9. 9. ASSESSMENT OF LIVER FUNCTION AND DIAGNOSTIC STUDIES 9 2. Globulins a. They are often nonspecifically increased in chronic liver disease. b. The pattern of elevation may suggest the cause of the underlying liver disease: Elevated immunoglobulin G (IgG): autoimmune hepatitis Elevated IgM: primary biliary cirrhosis ■ Elevated IgA: alcoholic liver disease 3. Coagulation factors a. Most coagulation factors are synthesized by the liver, including factors I (fibrinogen), II (prothrombin), V, VII, IX, and X and have much shorter half-lives than that of albumin. ■ Factor VII decreases first because of its shortest half-life, followed by factors X and IX. ■ Factor V is not vitamin K dependent, and its measurement can help distinguish vitamin K deficiency from hepatocellular dysfunction in a patient with a prolonged prothrombin time. Serial measurement of factor V levels has been used to assess prognosis in acute liver failure; a value less than 20% of normal portends a poor outcome without liver transplantation. ■ Measurement of factor II (des-gamma-carboxyprothrombin) has also been used to assess liver function. Elevated levels are found in cirrhosis and hepatocellular carcinoma and in patients taking sodium warfarin, a vitamin K antagonist. Administration of vitamin K results in normalization of des-gamma-carboxyprothrombin in patients taking warfarin but not in those with cirrhosis. b. Prothrombin time is useful in assessing the severity and prognosis of acute liver disease. The one-stage prothrombin time described by Quick measures the rate of conversion of prothrombin to thrombin after activation of the extrinsic coagulation pathway in the presence of a tissue extract (thromboplastin) and calcium (Ca++) ions. Deficiency of one or more of the liver-produced factors results in a prolonged prothrombin time. c. Prolongation of the prothrombin time in cholestatic liver disease may result from vitamin K deficiency. ■ Other explanations for a prolonged prothrombin time apart from hepatocellular disease or vitamin K deficiency include consumptive coagulopathies, inherited deficiencies of a coagulation factor, or medications that antagonize the prothrombin complex. ■ Vitamin K deficiency as the cause of a prolonged prothrombin time can be excluded by administration of vitamin K 10 mg; intravenous administration can cause severe reactions, and the oral route is preferable, if possible. Correction or improvement of the prothrombin time by at least 30% within 24 hours implies that hepatic synthetic function is intact. ■ The international normalized ratio (INR) is used to standardize prothrombin time determinations performed in different laboratories; however, the results are less consistent in patients with liver disease than in those taking warfarin unless liver-disease controls are used. ■ The prothrombin time (and INR) correlates with the severity of liver disease but not with the risk of bleeding because of counterbalancing decreases in levels of anticoagulant factors (e.g., protein C and S, antithrombin) and enhanced fibrinolysis in patients with liver disease. ■ ■ Assessment of Hepatic Metabolic Capacity Various drugs that undergo purely hepatic metabolism and have predictable bioavailability have been used to assess hepatic metabolic capacity. Typically, a metabolite is measured in plasma, urine, or breath following intravenous or oral administration of the parent compound. These tests are not widely used in practice.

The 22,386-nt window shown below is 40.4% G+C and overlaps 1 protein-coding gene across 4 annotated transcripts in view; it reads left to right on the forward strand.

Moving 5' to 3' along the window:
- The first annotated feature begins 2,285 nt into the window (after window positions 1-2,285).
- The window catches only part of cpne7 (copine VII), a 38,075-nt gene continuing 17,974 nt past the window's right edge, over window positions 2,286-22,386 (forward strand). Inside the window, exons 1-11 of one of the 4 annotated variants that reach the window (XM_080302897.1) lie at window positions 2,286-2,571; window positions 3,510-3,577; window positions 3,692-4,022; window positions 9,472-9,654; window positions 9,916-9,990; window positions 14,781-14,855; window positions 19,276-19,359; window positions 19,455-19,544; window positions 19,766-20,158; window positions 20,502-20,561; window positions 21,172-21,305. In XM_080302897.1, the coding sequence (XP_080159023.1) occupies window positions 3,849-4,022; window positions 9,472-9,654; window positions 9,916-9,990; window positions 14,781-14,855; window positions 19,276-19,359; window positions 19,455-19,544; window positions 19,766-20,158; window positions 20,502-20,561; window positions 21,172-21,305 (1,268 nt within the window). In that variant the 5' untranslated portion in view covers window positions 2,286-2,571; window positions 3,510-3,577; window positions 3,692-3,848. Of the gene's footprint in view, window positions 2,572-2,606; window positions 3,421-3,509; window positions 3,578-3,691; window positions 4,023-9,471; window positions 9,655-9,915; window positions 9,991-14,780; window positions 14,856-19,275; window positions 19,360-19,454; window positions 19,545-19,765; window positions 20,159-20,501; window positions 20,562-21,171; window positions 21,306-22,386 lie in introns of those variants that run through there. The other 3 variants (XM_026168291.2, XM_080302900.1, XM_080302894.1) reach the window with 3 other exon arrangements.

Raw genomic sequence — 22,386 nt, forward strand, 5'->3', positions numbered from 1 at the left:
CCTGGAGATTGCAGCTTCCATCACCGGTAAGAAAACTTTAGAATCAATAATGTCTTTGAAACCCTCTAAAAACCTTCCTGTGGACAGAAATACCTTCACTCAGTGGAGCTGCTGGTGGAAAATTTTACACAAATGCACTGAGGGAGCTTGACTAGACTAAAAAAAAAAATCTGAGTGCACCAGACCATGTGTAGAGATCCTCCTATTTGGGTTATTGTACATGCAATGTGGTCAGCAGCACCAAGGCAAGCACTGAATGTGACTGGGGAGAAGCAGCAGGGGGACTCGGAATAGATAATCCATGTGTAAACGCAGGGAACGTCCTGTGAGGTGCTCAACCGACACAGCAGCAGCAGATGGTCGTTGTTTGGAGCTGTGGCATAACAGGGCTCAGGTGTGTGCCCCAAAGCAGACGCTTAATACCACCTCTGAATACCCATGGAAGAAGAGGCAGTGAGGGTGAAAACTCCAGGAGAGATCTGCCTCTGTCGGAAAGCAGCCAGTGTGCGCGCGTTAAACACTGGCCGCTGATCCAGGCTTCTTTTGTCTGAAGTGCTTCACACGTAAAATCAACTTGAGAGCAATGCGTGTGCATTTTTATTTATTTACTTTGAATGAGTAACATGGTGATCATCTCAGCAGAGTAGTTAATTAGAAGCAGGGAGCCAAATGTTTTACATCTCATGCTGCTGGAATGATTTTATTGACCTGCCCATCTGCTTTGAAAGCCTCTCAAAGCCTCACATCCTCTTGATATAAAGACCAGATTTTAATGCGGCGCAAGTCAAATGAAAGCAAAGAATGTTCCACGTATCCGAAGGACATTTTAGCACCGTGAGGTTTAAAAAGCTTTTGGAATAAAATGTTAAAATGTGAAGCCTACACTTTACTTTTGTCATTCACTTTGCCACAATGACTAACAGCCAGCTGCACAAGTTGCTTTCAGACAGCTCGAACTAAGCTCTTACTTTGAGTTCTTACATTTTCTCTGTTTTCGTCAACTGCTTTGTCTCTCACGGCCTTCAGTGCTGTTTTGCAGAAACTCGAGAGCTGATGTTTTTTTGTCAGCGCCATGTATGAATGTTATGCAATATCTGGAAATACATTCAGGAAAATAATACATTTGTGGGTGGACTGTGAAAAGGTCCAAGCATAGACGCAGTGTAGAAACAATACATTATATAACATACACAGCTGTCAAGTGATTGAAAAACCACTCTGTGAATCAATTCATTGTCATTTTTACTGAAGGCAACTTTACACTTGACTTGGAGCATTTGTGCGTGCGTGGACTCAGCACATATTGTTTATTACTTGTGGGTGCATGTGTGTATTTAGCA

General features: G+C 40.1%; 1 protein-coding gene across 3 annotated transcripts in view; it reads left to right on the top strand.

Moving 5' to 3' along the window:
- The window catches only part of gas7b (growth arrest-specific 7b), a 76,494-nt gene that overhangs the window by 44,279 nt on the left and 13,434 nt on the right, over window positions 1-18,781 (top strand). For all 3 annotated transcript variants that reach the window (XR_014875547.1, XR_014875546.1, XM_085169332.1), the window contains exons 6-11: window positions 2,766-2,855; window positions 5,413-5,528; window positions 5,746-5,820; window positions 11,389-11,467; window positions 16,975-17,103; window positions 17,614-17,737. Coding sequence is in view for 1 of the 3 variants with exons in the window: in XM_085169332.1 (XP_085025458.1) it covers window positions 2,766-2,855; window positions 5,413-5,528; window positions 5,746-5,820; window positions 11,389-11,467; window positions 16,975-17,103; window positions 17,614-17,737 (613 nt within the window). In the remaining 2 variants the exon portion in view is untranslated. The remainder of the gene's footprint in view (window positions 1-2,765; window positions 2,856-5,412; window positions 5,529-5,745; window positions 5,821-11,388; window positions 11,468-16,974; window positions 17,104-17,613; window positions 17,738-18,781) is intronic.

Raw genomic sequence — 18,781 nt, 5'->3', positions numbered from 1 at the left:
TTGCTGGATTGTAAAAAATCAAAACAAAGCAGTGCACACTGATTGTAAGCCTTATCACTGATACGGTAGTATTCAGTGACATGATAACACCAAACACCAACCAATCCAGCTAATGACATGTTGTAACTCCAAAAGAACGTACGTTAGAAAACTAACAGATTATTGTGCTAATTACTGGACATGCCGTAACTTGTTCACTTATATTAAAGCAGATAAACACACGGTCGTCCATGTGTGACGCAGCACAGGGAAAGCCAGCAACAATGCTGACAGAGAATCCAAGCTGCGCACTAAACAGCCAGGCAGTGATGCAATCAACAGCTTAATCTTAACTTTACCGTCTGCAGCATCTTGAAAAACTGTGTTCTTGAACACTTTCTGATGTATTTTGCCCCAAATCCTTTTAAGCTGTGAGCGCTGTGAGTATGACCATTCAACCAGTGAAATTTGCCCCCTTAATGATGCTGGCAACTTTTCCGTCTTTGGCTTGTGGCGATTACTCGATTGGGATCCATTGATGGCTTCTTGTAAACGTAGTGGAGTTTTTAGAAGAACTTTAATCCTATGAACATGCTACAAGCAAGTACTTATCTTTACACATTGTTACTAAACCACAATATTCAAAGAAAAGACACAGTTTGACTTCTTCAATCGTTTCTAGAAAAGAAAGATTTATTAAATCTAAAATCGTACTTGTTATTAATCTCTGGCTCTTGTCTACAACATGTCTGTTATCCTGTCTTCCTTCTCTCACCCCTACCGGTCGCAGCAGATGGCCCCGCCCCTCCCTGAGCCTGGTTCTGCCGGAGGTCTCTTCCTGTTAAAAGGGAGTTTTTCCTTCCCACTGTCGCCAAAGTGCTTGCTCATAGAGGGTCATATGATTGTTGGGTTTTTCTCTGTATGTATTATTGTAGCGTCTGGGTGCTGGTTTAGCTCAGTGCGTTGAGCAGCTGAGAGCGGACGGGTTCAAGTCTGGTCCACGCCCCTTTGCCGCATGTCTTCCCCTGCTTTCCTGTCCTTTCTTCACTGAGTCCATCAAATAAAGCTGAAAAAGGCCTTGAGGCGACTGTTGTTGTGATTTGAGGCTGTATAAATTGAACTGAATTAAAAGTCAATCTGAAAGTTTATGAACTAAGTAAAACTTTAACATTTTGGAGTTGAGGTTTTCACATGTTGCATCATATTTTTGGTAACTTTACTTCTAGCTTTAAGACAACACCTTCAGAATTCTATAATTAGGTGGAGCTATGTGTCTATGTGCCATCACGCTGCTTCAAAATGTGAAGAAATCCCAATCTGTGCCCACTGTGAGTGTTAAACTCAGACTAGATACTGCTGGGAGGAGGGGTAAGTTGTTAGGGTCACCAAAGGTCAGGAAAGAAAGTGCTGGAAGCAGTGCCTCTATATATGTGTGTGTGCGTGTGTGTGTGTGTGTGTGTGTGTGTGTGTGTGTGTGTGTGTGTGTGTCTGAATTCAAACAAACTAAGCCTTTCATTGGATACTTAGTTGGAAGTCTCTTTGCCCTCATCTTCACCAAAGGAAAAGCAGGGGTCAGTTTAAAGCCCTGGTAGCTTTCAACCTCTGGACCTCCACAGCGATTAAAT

10. 10. 10 HANDBOOK OF LIVER DISEASE ANTIPYRINE CLEARANCE 1. Antipyrine is metabolized by cytochrome P-450 oxygenase with good absorption after oral administration and elimination entirely by the liver. 2. In chronic liver disease, good correlation exists between prolongation of the antipyrine half- life and disease severity as assessed by the Child–Turcotte–Pugh score (see Chapter 10). 3. Clearance of antipyrine is less impaired in acute liver disease and obstructive jaundice. 4. Disadvantages of this test include its long half-life in serum, which requires multiple blood sampling, poor correlation with in vitro assessment of hepatic microsomal capacity, and alteration of antipyrine metabolism by increased age, diet, alcohol, smoking, and environmental exposure. AMINOPYRINE BREATH TEST 1. This test is based on detection of [14C]O2 in breath 2 hours after an oral dose of [14C] dimethyl aminoantipyrine (aminopyrine), which undergoes hepatic metabolism. 2. Excretion is diminished in patients with cirrhosis as well as in acute liver disease. 3. The test has been used to assess prognosis in patients with alcoholic hepatitis and in cirrhotic patients who are undergoing surgery. 4. A limitation of the aminopyrine breath test is its lack of sensitivity in hepatic dysfunction resulting from cholestasis or extrahepatic obstruction. CAFFEINE CLEARANCE 1. Caffeine clearance after oral ingestion can be assessed by measuring levels in either saliva or serum; the accuracy appears similar to the [14C]aminopyrine breath test, without the need for a radioisotope. 2. Results are clearly abnormal in clinically severe liver disease, but the test is insensitive in mild hepatic dysfunction. 3. Caffeine clearance decreases with age or cimetidine use and increases with cigarette smoking. GALACTOSE ELIMINATION CAPACITY 1. Galactose clearance from blood as a result of hepatic phosphorylation can be determined 2. 3. 4. 5. 6. following either intravenous or oral administration; serial serum levels of galactose are obtained 20 to 50 minutes after an intravenous bolus, with correction for urinary galactose excretion. At plasma concentrations higher than 50 mg/dL, removal of galactose reflects hepatic functional mass, whereas at concentrations lower than this plasma level, clearance reflects hepatic blood flow. [14C]Galactose is distributed in extracellular water and is affected by changes in volume. Galactose clearance is impaired in acute and chronic liver disease as well as in patients with metastatic hepatic neoplasms but is typically unaffected in obstructive jaundice. The oral galactose tolerance test incorporates [14C]galactose with measurement of breath [14C]O2; the results of this breath test correlate with [14C]aminopyrine testing. [14C]galactose testing is no more accurate than standard liver biochemical tests in assessing prognosis in patients with chronic liver disease.